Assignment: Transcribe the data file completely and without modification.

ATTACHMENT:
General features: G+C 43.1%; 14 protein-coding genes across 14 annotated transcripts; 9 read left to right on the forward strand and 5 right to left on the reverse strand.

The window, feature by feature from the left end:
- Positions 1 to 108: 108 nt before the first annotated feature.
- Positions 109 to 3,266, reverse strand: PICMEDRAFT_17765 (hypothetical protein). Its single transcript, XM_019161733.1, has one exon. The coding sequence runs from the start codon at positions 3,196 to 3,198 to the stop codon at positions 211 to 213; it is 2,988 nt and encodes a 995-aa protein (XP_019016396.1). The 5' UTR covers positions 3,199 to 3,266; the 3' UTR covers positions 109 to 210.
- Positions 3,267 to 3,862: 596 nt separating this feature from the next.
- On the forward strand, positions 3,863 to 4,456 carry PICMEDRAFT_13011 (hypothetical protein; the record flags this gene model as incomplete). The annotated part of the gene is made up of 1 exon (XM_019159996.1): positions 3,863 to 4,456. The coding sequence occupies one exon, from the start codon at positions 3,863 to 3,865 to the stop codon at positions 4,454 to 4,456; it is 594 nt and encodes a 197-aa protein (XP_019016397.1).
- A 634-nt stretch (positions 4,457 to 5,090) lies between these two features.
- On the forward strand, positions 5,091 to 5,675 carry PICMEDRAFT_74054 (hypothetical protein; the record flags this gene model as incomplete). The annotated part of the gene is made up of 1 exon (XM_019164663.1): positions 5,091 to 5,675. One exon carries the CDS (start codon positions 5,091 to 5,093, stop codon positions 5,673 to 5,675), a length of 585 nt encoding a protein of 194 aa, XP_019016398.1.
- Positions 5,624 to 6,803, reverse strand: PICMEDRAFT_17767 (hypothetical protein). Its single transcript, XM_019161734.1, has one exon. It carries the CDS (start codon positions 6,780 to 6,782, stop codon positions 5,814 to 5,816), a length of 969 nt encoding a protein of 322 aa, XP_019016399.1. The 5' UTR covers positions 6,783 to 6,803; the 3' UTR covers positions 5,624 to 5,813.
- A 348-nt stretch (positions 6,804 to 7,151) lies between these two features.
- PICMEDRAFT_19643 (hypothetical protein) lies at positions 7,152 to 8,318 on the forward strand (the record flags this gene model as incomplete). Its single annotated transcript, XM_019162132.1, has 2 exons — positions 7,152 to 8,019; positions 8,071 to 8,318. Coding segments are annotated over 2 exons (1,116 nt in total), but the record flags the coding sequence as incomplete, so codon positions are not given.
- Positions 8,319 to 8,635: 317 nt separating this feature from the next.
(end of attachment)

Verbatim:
General features: G+C 43.1%; 14 protein-coding genes across 14 annotated transcripts; 9 read left to right on the forward strand and 5 right to left on the reverse strand.

The window, feature by feature from the left end:
- Positions 1 to 108: 108 nt before the first annotated feature.
- Positions 109 to 3,266, reverse strand: PICMEDRAFT_17765 (hypothetical protein). Its single transcript, XM_019161733.1, has one exon. The coding sequence runs from the start codon at positions 3,196 to 3,198 to the stop codon at positions 211 to 213; it is 2,988 nt and encodes a 995-aa protein (XP_019016396.1). The 5' UTR covers positions 3,199 to 3,266; the 3' UTR covers positions 109 to 210.
- Positions 3,267 to 3,862: 596 nt separating this feature from the next.
- On the forward strand, positions 3,863 to 4,456 carry PICMEDRAFT_13011 (hypothetical protein; the record flags this gene model as incomplete). The annotated part of the gene is made up of 1 exon (XM_019159996.1): positions 3,863 to 4,456. The coding sequence occupies one exon, from the start codon at positions 3,863 to 3,865 to the stop codon at positions 4,454 to 4,456; it is 594 nt and encodes a 197-aa protein (XP_019016397.1).
- A 634-nt stretch (positions 4,457 to 5,090) lies between these two features.
- On the forward strand, positions 5,091 to 5,675 carry PICMEDRAFT_74054 (hypothetical protein; the record flags this gene model as incomplete). The annotated part of the gene is made up of 1 exon (XM_019164663.1): positions 5,091 to 5,675. One exon carries the CDS (start codon positions 5,091 to 5,093, stop codon positions 5,673 to 5,675), a length of 585 nt encoding a protein of 194 aa, XP_019016398.1.
- Positions 5,624 to 6,803, reverse strand: PICMEDRAFT_17767 (hypothetical protein). Its single transcript, XM_019161734.1, has one exon. It carries the CDS (start codon positions 6,780 to 6,782, stop codon positions 5,814 to 5,816), a length of 969 nt encoding a protein of 322 aa, XP_019016399.1. The 5' UTR covers positions 6,783 to 6,803; the 3' UTR covers positions 5,624 to 5,813.
- A 348-nt stretch (positions 6,804 to 7,151) lies between these two features.
- PICMEDRAFT_19643 (hypothetical protein) lies at positions 7,152 to 8,318 on the forward strand (the record flags this gene model as incomplete). Its single annotated transcript, XM_019162132.1, has 2 exons — positions 7,152 to 8,019; positions 8,071 to 8,318. Coding segments are annotated over 2 exons (1,116 nt in total), but the record flags the coding sequence as incomplete, so codon positions are not given.
- Positions 8,319 to 8,635: 317 nt separating this feature from the next.